In the past few days, a top Singapore diplomat had been making waves with his delusion that he understands the dynamics of what is happening in Malaysia, causing him to pontificate on the do’s and don’ts for the Young Chinese in Malaysia.
Bilahari accused the “young Chinese in Malaysia” as being “delusional” if they believe that Malay dominance in politics can be replaced by a change in the system, claiming that this “dominance” will be defended “by any means”, including a possible political alliance between UMNO and PAS.
He said: “It is my impression that many young Malaysian Chinese have forgotten the lessons of May 13, 1969. They naively believe that the system built around the principle of Malay dominance can be changed.
“That may be why they abandoned MCA for the DAP. They are delusional. Malay dominance will be defended by any means.”
It is smart-alecks and Ugly Singaporeans like Bilahari who think they understand what is happening in other countries and even have the impertinence to prescribe how citizens in other countries should conduct themselves, such as expressing dismay that the young Chinese in Malaysia are abandoning MCA for the DAP, who are suffering from delusion.
Can these “delusionists” pretending to be realists state what are the “lessons of May 13, 1969” which he accused the young Malaysian Chinese of forgetting?
Those who follow closely the DAP’s political campaign will know that the DAP had never advocated a Chinese Malaysia but as stressed in the Battle for Gelang Patah in the 13th General Election, the Malaysian Dream which envisions Malaysia as a plural society where all her citizens are united as one people, rising above their ethnic, religious, cultural, linguistic and regional differences as the common grounds binding them as one citizenship exceed the differences that divide them because of their ethnic, religious, linguistic, cultural and regional divisions.
As I had the occasion to say last week, whether Najib is ousted as Prime Minister or UMNO replaced as the leading political party in the government coalition, Malay political power is not threatened as a new Prime Minister will be a Malay and new coalition will be Malay-dominated reflecting Malaysia’s demography.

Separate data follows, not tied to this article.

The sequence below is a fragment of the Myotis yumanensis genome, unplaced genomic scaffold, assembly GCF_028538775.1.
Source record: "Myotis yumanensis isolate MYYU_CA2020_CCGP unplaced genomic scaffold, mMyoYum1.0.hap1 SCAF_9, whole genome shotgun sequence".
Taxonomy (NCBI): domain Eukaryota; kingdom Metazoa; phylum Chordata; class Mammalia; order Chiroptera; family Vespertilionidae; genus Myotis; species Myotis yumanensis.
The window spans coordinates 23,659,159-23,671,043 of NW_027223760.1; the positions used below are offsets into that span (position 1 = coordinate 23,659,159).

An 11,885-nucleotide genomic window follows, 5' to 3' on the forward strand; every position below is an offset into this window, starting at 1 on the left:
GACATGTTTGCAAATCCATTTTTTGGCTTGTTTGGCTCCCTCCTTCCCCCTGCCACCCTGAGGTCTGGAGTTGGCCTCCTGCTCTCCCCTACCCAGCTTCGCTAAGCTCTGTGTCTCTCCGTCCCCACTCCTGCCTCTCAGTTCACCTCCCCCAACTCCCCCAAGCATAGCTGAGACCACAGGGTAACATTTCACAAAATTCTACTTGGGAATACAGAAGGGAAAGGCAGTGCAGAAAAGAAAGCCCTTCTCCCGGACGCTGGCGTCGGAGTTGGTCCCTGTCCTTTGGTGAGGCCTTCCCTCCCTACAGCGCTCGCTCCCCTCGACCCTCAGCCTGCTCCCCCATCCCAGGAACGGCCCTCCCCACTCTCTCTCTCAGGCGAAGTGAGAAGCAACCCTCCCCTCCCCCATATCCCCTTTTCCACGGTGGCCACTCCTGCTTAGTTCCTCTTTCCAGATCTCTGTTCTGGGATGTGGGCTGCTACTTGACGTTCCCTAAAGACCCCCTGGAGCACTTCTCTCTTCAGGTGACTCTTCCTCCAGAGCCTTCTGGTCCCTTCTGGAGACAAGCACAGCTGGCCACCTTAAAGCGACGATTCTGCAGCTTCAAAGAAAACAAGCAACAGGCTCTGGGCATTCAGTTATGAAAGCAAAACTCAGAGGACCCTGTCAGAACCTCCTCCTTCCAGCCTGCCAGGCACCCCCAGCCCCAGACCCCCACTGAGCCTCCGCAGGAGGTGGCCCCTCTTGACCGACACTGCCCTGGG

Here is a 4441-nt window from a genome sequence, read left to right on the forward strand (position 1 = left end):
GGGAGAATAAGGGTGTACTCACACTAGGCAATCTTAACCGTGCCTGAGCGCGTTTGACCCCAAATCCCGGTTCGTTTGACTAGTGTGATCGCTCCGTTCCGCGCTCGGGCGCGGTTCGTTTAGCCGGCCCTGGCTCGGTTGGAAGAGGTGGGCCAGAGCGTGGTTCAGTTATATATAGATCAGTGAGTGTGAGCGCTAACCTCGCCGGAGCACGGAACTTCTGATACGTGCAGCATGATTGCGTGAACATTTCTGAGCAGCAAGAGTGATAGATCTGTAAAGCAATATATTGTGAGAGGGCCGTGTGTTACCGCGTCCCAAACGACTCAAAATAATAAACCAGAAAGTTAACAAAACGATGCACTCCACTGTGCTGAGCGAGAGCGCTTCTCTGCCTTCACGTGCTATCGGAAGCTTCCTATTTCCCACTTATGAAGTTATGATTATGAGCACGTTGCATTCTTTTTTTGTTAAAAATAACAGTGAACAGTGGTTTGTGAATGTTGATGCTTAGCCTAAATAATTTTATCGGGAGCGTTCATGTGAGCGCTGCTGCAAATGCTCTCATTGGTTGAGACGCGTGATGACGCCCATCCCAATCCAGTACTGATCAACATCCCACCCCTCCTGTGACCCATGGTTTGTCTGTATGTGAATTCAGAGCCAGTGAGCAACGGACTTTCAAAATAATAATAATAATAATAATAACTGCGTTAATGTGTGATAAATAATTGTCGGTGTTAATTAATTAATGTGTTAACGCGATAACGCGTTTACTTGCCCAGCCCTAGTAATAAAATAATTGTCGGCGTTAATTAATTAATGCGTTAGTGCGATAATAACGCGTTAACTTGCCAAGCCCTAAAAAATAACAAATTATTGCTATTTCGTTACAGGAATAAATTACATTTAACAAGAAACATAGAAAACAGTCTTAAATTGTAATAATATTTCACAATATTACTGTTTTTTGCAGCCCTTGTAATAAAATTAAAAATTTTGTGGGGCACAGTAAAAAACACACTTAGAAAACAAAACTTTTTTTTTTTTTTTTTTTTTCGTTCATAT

Malaysians accept the reality of a Malay-dominated political scenario but not the concept of Malay supremacy, which is against the bedrock principles of the Malaysian Constitution and the Malaysian Dream.
As rational and responsible Malay leaders in political, economic and social spheres have rightly pointed out, how can Malays be under threat when the government is headed by a Malay, state governments headed by Malays with the exception of Penang, the civil service is mostly made up of Malays, the army and police are mostly Malays and there are also the Malay rulers; and furthermore, the country had been ruled by UMNO for 58 years with a panoply of policies to protect and advance the Malays?
It is unfortunate that Ugly Singaporeans like Bilahari are giving grist to the mill of opponents who oppose Malaysia moving away from the politics of race to be replaced with the politics of issues, by continuing to spread the “delusion” that Malaysian politics is a battle between Malays and Chinese when it is increasingly about issues of freedom, justice, the rule of law and good governance.
[Speech (3) at the DAP Pengkalan Rinting Branch Anniversary Dinner in Johor Baru on Saturday, 10th October 2015 at 9 pm]